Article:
Photo slideshow: Children are caregivers, inspiration

When we asked our readers for photographs of who inspired them through cancer, we received beautiful stories and images about spouses, nurses, doctors and friends (Photo slideshow: Who Inspires You?). We also received submissions from patients and survivors who said that it was their children who inspired them. It's also hard to forget that many times, they also act as caregivers.

Here are a few of the stories and images we received. If you were inspired by your children -- no matter their age, I hope you will share your story, too!


My daughter traveled back to North Carolina several times during my treatment from Seattle to help and give me positive encouragement. I treasure all the special times we shared during my treatment.

Donna, of Winston-Salem, N.C.

Arla and Kyle

My son, Kyle, stayed by my side throughout my journey with breast cancer. Although he was scared, he was my rock and lifted me in laughter and love. Both of my children, Kyle and Brad, deserve great credit for my being here today. It is their love that inspires me to continue to be the best I can be as a mother and a person.

Arla, of Palm Bay, Fla.

Emily and sons

Abraham Lincoln said, "And in the end, it's not the years in your life that count. It's the life in your years." That quote always got my attention, even before I was diagnosed with cancer in 1998. When the boys were little, I always tried to remember not to let the hustle and bustle of each day let me forget to embrace those each moment - although my goal was usually just try to get through the day in one piece. The blink of an eye and my babies are grown! My boys don't really have memories of me without cancer. They were in kindergarten and first grade in 1998. We have been battling my breast cancer off and on for almost 15 years. I know they are the reason I am still here fighting the fight to be their mom. They are my inspiration and always will be who I strive to impress and who I love.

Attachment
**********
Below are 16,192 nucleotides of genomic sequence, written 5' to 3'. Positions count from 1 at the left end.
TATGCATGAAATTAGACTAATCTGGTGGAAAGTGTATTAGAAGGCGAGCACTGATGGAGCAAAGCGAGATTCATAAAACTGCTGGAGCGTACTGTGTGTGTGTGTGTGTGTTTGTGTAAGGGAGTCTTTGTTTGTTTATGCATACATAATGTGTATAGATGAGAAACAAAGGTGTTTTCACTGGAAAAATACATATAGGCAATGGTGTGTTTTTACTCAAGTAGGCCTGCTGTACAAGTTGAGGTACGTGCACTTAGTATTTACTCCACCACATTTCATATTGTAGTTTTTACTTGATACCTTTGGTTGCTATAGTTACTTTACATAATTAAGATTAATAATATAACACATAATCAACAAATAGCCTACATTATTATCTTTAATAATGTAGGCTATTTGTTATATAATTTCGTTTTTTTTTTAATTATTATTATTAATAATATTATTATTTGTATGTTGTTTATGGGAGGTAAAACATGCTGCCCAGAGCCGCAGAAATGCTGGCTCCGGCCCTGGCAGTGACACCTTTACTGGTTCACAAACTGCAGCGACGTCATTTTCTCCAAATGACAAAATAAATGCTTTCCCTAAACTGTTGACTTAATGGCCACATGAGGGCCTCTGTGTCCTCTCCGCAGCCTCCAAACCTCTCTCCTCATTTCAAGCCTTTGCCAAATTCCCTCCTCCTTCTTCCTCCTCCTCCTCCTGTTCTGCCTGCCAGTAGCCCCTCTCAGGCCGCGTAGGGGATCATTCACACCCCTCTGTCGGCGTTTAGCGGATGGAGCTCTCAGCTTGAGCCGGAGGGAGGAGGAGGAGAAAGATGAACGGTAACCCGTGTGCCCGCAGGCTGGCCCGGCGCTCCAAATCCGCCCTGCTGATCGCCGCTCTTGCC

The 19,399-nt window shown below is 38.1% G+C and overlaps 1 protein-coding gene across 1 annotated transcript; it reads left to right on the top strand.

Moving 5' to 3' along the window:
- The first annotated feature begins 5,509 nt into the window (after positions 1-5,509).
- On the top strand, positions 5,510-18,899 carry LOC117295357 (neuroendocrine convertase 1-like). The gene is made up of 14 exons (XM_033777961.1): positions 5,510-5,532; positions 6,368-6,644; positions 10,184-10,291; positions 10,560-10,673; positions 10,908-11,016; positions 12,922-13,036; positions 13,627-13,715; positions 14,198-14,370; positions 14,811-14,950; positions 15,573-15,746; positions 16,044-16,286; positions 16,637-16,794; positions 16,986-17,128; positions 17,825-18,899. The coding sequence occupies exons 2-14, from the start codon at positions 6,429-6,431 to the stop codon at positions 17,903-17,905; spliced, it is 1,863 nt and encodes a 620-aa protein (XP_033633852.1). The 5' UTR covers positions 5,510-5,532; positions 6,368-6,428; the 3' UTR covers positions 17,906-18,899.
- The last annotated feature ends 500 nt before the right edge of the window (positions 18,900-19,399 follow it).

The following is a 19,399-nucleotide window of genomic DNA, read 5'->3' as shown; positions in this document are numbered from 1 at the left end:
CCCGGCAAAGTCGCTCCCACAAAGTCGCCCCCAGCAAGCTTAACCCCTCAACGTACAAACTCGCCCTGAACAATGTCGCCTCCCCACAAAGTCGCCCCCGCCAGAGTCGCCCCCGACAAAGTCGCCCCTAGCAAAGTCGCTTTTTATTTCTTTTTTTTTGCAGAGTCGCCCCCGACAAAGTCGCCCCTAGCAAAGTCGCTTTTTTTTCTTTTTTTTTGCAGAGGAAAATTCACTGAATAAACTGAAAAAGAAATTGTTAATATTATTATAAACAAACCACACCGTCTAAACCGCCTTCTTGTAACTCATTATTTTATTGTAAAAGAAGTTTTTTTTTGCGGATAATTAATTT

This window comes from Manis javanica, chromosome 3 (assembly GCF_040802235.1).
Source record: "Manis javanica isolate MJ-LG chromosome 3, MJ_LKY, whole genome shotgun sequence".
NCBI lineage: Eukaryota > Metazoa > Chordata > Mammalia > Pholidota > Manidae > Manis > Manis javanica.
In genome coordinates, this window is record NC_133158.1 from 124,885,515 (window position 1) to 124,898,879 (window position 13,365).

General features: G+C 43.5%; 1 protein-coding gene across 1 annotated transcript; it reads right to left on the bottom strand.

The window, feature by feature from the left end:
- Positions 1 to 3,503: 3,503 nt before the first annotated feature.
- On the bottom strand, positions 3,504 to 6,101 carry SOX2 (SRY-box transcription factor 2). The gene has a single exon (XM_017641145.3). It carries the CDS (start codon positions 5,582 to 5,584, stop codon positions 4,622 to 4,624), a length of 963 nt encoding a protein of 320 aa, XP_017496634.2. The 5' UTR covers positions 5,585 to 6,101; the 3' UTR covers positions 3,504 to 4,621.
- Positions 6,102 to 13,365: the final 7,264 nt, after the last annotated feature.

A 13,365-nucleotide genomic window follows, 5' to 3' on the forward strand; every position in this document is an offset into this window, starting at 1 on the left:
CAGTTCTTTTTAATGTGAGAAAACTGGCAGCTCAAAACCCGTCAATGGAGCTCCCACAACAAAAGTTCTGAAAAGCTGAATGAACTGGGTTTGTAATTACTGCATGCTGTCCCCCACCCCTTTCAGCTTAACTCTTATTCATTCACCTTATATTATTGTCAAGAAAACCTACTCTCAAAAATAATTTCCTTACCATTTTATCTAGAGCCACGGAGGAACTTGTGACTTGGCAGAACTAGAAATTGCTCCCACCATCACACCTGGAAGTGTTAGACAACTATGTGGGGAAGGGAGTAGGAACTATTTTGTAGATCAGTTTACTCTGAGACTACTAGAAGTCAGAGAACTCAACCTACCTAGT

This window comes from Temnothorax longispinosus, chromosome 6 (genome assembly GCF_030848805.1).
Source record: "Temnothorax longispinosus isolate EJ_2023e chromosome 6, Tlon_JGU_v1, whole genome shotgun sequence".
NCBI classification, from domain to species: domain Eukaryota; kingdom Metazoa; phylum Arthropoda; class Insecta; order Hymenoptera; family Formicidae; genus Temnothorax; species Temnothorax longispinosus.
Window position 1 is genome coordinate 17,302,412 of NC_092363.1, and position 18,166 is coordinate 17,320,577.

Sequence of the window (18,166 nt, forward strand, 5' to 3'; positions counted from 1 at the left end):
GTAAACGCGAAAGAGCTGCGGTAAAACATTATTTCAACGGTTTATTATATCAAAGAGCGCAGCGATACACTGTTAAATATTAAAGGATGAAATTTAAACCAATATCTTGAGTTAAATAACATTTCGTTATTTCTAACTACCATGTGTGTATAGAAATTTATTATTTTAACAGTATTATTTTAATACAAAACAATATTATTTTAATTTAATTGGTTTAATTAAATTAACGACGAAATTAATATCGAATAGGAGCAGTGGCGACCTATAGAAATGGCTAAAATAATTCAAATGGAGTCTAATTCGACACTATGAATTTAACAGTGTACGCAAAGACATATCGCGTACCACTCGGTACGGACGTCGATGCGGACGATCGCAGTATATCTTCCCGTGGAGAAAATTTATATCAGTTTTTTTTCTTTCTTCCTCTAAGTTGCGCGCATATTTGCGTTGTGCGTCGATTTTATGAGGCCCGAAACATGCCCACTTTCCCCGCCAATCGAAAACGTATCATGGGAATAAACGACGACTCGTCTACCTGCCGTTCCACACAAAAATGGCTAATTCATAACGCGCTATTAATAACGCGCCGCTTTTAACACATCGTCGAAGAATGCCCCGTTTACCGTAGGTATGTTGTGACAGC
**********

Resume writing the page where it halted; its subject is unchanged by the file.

Emily, of Normal, Ill.


I underwent a right mastectomy at age 28 while two months pregnant. When I had my first surgery in 1976, I prayed to be able to see my daughter graduate from high school. As that time approached, I got scared--I didn't pray for enough time! She has now graduated and last year got her MBA from Hopkins Business School. I am also a grandmother of a brilliant five-year-old named Aria. I went through hell, but my inspiration was that wonderful baby I was carrying.

Peggy, of Westminster, Md.


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